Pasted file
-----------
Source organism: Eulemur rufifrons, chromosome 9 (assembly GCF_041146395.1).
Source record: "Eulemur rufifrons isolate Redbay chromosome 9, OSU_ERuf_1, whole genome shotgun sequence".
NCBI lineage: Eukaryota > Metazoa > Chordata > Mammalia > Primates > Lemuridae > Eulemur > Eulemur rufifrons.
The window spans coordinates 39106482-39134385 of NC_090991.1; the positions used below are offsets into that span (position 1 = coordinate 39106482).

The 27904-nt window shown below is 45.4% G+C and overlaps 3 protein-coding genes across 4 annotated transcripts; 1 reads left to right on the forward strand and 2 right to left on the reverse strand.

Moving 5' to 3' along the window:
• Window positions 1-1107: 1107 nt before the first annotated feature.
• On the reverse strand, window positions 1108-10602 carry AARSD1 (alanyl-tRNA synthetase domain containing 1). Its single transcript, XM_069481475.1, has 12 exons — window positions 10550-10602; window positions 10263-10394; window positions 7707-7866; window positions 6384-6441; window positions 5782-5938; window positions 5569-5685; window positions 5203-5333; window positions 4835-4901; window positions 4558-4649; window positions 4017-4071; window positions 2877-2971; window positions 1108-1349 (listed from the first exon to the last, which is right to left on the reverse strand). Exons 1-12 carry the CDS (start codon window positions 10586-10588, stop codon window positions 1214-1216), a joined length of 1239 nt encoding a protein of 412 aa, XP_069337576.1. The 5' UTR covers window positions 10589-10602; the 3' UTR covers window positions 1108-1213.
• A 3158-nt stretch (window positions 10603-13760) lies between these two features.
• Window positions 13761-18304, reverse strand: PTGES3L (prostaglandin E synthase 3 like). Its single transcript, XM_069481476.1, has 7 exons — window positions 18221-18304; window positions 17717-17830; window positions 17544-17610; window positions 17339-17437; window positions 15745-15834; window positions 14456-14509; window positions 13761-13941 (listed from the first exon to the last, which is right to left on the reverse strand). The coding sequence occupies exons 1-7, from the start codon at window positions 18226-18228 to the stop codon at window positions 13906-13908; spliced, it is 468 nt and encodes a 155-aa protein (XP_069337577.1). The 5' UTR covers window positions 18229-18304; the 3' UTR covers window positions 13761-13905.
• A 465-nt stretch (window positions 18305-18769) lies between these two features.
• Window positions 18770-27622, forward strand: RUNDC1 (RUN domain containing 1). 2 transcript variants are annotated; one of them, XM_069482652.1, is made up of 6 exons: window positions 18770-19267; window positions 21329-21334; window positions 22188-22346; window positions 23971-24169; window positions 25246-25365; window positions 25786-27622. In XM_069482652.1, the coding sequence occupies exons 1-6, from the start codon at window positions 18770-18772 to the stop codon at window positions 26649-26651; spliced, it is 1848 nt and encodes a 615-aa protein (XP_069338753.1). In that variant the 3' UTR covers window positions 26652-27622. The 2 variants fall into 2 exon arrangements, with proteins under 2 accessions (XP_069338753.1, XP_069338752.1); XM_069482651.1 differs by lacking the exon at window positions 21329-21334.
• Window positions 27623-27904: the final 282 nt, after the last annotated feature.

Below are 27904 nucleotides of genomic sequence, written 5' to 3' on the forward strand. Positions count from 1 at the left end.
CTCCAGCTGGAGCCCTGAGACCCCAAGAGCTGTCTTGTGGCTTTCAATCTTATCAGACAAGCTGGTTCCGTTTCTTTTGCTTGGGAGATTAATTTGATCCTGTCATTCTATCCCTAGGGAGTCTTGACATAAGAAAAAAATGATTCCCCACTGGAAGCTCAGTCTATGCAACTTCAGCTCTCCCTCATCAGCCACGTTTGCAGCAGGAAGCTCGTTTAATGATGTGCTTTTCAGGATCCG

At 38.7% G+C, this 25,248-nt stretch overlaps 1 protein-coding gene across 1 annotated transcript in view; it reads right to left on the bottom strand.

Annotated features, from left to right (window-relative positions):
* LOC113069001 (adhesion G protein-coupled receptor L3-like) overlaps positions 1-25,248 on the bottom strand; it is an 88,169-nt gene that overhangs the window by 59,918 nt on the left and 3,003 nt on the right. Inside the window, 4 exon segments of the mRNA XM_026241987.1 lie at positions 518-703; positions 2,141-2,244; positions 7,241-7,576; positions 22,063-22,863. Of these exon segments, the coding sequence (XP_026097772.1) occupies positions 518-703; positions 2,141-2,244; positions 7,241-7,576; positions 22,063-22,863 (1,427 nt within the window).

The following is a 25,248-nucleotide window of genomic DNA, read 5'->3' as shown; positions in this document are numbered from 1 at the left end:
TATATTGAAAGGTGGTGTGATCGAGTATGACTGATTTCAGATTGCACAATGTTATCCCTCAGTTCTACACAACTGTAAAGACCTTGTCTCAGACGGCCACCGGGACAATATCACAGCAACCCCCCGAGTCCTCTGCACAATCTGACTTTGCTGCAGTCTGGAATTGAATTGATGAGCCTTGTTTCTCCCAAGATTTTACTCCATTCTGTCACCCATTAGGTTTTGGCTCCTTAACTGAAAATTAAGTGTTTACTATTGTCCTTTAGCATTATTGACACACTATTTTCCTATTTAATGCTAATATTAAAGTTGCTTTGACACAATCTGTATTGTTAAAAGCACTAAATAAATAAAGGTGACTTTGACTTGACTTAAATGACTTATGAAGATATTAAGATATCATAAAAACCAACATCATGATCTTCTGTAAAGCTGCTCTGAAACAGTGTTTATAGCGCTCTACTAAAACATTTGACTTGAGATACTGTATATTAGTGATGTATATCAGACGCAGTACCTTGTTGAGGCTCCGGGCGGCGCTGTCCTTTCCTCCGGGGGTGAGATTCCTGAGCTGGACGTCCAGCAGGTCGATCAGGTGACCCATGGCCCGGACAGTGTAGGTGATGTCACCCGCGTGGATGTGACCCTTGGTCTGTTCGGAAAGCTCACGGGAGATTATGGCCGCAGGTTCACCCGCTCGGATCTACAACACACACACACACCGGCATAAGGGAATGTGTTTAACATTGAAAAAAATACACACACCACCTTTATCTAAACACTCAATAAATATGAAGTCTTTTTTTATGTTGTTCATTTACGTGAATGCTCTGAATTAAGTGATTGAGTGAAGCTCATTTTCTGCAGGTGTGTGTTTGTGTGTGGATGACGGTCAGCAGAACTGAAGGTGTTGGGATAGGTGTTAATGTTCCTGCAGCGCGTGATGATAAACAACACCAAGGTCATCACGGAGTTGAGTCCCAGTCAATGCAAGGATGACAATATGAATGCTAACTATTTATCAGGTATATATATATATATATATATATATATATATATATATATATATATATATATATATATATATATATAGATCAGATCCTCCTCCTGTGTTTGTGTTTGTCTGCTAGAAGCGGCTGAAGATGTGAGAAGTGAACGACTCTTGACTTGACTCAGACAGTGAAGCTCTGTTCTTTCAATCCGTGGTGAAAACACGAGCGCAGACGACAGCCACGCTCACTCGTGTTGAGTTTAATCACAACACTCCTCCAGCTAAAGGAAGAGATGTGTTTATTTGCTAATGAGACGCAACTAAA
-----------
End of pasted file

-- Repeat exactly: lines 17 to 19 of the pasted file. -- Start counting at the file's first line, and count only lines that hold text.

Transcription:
Annotated features, from left to right (window-relative positions):
* LOC113069001 (adhesion G protein-coupled receptor L3-like) overlaps positions 1-25,248 on the bottom strand; it is an 88,169-nt gene that overhangs the window by 59,918 nt on the left and 3,003 nt on the right. Inside the window, 4 exon segments of the mRNA XM_026241987.1 lie at positions 518-703; positions 2,141-2,244; positions 7,241-7,576; positions 22,063-22,863. Of these exon segments, the coding sequence (XP_026097772.1) occupies positions 518-703; positions 2,141-2,244; positions 7,241-7,576; positions 22,063-22,863 (1,427 nt within the window).

The following is a 25,248-nucleotide window of genomic DNA, read 5'->3' as shown; positions in this document are numbered from 1 at the left end: